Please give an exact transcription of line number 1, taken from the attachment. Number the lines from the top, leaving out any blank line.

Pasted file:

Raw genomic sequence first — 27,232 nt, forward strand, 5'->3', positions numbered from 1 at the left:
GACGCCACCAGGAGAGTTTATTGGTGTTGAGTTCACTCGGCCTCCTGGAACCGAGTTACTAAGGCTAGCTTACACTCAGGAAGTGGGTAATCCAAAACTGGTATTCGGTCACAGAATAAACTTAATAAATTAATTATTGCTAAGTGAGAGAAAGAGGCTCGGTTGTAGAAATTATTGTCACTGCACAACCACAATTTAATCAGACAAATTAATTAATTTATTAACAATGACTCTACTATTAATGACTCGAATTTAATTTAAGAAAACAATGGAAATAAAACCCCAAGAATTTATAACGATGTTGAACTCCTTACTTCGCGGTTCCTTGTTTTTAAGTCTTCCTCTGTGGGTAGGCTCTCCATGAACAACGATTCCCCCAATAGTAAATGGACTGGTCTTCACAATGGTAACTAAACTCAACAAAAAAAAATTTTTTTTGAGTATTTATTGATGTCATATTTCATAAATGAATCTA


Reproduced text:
Raw genomic sequence first — 27,232 nt, forward strand, 5'->3', positions numbered from 1 at the left: